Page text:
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AirAsia is a low cost carrier based at Kuala Lumpur International Airport, Malaysia. The carrier, which was formed out of Tune Air in 2002, is led by CEO Tony Fernandes and pioneered the cross-border joint venture in Asia, establishing Thai and Indonesian units with bases in Bangkok and Jakarta. The airline has also partnered with other airlines and investors to create ventures in the Philippines, India and Japan. AirAsia's extensive domestic and regional network includes services within Malaysia and to China, Southeast Asia and the Subcontinent.
Location of AirAsia main hub (Kuala Lumpur International Airport)
AirAsia share price
LCCs will continue to evolve into hybrids of the original core model. CAPA and OAG consider AirAsia fits the LCC profile and it is included in our reporting on this basis. Please note: when reporting for an airline is changed from or to LCC the historical data is not affected and it can lead to a distortion in the current reported data. Contact us if you have any queries.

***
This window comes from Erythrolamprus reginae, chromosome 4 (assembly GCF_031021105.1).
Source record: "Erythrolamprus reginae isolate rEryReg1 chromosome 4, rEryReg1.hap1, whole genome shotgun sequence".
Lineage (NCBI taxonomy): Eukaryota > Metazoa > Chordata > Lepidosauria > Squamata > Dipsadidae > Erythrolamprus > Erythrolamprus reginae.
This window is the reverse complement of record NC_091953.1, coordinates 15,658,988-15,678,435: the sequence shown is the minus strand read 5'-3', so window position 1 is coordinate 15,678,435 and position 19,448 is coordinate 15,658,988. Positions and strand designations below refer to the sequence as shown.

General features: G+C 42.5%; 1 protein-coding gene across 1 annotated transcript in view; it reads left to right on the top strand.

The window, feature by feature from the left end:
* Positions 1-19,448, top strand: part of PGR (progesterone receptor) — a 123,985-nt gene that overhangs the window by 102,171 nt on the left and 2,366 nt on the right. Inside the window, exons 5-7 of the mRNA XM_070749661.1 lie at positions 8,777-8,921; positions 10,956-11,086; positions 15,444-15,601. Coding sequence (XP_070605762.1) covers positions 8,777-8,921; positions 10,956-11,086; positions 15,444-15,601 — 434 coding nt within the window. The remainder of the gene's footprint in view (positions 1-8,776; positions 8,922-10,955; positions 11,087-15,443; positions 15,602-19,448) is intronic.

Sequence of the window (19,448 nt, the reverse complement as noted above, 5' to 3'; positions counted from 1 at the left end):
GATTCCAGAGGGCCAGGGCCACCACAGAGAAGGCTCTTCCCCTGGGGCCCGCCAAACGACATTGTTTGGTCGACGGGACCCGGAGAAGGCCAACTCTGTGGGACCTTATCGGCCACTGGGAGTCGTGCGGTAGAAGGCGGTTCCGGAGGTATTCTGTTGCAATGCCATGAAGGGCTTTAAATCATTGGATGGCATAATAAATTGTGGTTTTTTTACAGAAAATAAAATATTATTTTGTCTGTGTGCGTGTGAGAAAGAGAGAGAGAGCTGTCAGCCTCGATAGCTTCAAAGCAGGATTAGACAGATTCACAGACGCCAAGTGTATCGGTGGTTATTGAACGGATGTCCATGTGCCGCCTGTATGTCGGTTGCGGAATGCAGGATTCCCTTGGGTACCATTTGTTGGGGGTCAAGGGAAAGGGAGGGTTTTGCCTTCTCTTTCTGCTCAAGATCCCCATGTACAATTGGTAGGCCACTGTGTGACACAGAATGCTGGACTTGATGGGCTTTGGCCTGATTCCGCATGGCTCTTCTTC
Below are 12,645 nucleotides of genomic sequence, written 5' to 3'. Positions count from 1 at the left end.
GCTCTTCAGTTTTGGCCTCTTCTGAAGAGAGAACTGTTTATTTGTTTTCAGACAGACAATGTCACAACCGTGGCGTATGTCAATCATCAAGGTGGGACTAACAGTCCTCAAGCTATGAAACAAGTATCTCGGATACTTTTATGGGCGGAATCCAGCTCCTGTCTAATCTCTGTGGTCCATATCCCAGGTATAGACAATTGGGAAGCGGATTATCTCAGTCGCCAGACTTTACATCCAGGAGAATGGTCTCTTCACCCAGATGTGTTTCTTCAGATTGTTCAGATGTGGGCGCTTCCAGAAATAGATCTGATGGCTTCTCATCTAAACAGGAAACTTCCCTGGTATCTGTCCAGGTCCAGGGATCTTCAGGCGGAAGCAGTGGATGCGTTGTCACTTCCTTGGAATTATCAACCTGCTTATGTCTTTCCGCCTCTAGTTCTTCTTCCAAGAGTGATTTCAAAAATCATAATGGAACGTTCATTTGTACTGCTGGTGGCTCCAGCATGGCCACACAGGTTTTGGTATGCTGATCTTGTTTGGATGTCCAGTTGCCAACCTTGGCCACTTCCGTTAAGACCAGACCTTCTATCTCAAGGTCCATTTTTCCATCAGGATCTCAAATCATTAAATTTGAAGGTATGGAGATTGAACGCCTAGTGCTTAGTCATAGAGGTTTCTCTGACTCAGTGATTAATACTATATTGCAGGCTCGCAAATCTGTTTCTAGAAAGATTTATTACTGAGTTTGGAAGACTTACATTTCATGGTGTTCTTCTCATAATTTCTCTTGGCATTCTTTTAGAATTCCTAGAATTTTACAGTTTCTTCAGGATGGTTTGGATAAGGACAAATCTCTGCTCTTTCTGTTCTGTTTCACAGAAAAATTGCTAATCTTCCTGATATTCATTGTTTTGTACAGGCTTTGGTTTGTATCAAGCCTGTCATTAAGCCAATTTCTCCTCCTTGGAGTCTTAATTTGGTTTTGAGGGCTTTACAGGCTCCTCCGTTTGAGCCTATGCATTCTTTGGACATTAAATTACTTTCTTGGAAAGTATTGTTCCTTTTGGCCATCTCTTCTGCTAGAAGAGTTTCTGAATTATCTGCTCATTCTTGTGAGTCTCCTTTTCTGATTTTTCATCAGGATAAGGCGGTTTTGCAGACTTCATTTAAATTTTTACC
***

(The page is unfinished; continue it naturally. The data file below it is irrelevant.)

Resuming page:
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Philippines AirAsia suspended Clark operations due to lack of road infrastructure: AirAsia Group CEO
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Lion Air Group Malaysian affiliate Malindo Air is planning to add capacity to India and Thailand in 4Q2014 as part of the next phase of its international expansion. Services to North Asia including mainland China are expected to be launched in 2015 as part of a subsequent phase.
Malindo has been focusing on Bangladesh, India and Indonesia since it launched international services just under a year ago. Malindo also now serves Bangkok in Thailand.
Malindo so far this year has concentrated on domestic turboprop expansion but will resume growing its international operation in 4Q2014 as it adds two 737-900ERs. The two aircraft will be Malindo’s first additional jets in over a year and will likely be followed by faster expansion of the 737 fleet in 2015. This is the second of a two part report on Lion Group's Malindo.